Moda Spira‘s self-titled debut album is a beautiful, intriguing work that combines pensive indie-pop, thoughtful electro-pop, R&B and more into a distinctive sound. The lyrics are just as impressive, tackling the little-discussed topic of marital commitment with candor, verve, and impact. The result is a deeply moving album that fires on all cylinders.
Moda Spira is, at core, a piano-led indie-pop album with nods to singer/songwriter lyrical sensibilities. Due to the impressive arrangements that Latifah Phillips and her collaborators develop, the final project is much more than that. It’s a credit to those diverse arrangements that this 12-song album is unusually tight for such a long work; the songs do not become monotonous. There’s a five-song suite in the middle of the album that perfectly shows off how that works.
“Shaking the Walls” is the most immediate of the tunes on the record: it’s the most electronic piece, sounding not that far off from School of Seven Bells material. The layering of multiple synths on top of traditional keyboards matches the complexity of the vocal layering that’s going on by the end of the song. At track five, this thoughtful-yet-fun pop song is a big turning point in the flow of the album. It’s followed by “Bet on Me,” which is probably the track most influenced by R&B: check the restrained guitar, heavily reverbed percussion, and the vocal melodies. It’s a big shift musically from the previous track, but the emotions behind Phillips’ vocals in both tunes carry the listener through.
“The Hard Way” is reminiscent of Jenny and Tyler’s cinematic folk/indie-rock sound, delivering some of the most indelible vocal melodies in an album chock full of them. There’s a little bit of electro sneaking in the arrangement, too, but it’s there to round out the sound instead of take it over. “What You Need” combines the straight piano rhythms of indie-rock/indie-pop with R&B vocals, pad synth arrangements, and strings, combining many of her influences in a sound that’s all Moda Spira’s own. It’s a very quiet, chill song, but not as quiet as “Stillness,” an intimate solo piano musing. In the span of five tunes, Phillips goes from her most noisy to her most serene while displaying a huge breadth of songwriting chops. It’s impressive. There are other impressive tunes (the harp-driven “We Hold On” is particularly rad), but I want to leave some surprises for you.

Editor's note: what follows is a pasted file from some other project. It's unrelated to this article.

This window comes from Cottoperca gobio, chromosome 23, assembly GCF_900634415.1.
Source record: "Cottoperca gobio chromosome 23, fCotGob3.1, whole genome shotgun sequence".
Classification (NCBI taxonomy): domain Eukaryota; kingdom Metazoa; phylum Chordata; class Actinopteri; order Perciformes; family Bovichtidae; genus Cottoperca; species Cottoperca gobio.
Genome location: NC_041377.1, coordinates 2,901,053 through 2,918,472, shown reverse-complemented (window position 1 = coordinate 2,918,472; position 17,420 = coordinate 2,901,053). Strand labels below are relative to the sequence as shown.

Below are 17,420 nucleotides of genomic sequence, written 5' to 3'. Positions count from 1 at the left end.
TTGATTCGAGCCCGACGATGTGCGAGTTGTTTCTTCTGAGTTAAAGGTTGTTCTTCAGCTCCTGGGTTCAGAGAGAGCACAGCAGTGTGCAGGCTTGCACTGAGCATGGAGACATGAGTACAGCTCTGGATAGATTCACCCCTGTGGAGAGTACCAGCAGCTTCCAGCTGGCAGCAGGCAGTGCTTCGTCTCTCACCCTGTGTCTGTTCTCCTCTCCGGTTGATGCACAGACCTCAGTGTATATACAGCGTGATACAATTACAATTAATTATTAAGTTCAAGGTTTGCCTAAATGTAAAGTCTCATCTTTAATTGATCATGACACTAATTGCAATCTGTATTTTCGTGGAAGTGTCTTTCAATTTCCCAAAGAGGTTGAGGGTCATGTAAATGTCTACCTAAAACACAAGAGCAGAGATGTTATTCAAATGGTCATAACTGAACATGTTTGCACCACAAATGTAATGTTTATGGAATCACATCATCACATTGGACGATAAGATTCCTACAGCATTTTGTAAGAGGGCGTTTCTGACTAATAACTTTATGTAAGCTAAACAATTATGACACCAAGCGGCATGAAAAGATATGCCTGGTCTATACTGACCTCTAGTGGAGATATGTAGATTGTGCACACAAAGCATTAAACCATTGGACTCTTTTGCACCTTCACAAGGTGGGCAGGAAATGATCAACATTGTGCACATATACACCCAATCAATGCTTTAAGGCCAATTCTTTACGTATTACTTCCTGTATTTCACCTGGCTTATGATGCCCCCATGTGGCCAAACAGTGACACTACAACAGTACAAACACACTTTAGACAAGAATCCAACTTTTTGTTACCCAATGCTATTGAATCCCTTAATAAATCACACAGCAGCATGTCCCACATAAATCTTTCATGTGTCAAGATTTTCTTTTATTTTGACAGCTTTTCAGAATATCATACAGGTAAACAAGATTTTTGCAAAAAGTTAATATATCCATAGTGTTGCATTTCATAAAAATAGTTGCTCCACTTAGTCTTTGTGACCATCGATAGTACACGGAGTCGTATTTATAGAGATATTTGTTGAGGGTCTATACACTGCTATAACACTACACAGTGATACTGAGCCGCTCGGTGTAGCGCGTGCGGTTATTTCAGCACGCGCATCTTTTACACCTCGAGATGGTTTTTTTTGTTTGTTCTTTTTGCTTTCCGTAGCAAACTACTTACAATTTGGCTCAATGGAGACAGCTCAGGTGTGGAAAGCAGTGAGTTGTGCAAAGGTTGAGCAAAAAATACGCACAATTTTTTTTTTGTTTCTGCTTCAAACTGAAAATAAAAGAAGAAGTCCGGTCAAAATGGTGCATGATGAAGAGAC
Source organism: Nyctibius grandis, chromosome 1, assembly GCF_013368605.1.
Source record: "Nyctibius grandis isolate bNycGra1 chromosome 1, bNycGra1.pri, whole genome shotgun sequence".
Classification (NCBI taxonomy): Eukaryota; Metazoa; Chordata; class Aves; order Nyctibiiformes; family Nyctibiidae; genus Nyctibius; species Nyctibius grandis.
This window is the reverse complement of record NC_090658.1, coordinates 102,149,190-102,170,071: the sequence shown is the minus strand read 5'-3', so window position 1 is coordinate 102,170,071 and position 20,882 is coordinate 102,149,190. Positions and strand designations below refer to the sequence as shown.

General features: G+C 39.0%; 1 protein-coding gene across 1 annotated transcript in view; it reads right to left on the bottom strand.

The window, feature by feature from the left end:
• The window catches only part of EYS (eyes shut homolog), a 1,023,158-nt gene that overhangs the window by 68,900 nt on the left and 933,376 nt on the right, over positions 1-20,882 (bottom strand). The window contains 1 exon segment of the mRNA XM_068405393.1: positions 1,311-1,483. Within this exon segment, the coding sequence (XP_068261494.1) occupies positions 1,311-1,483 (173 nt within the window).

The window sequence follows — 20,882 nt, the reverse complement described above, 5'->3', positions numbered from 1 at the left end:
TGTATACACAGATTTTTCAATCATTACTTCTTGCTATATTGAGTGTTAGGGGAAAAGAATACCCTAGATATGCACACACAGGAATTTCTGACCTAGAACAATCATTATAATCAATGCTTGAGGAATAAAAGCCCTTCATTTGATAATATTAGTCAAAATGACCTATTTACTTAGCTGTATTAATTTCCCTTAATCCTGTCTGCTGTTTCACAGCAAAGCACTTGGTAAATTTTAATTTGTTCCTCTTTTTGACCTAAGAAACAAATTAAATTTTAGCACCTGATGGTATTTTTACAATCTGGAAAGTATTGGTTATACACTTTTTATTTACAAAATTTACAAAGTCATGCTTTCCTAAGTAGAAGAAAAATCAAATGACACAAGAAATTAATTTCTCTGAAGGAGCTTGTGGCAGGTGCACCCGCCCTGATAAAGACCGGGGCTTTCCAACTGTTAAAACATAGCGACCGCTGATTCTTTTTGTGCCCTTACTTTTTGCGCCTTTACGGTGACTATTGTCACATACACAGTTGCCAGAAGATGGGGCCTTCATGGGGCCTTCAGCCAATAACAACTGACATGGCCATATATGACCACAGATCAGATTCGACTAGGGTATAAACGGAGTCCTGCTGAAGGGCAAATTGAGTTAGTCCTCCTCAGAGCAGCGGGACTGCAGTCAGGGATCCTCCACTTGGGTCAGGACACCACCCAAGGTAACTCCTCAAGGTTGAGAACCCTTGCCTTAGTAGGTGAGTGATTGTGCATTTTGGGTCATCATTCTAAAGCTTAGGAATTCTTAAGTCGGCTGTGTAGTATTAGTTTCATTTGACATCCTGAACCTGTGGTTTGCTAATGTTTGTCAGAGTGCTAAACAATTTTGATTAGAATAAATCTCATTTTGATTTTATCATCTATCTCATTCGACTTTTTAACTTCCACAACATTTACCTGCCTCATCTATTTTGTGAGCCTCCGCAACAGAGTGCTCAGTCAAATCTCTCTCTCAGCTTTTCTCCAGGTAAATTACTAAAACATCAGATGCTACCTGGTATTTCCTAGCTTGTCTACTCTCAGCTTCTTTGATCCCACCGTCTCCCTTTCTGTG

The lyrics are deeply important here as well. Many of the songs here are about how hard being married is, even if (especially if?) you’re committed to keeping it going through the hard times. (Marriage is also portrayed as incredibly beautiful: see “Shaking the Walls.”) As a husband myself, they resonated clearly and deeply with me. It’s also interesting that these topics are framed in vocal lines that draw from the R&B tradition; the phrases “What You Need” and “Bet on Me” sound like they could be any generic R&B come-on, but in Moda Spira’s wedded context, they have a much richer back story. The lyrics reach into a deep well of emotion and are uniquely strong because of it.
Moda Spira is a brilliant collection of inventive, honest, yearning, passionate tunes about staying together that subverts expectations in an astonishing number of ways. Fans of Imogen Heap, The Antlers, and all the aforementioned artists will find much to love. This is a remarkable album. Highly recommended.
Kesang Marstrand‘s For My Lovecuts through the forests of average singer/songwriter work and shows off Marstrand’s impressive talents. Marstrand’s x factors are a commitment to spartan arrangements, a strong melodic sensibility, and an intriguing tension between her lyrics and her arrangements. Marstrand’s tunes consist mostly of an acoustic guitar, occasional sparse counterpoint instruments, her confident alto, and consistent use of tasteful reverb; due to this last element, the tunes have a fullness and a gravitas that I expect from songs with fuller arrangements.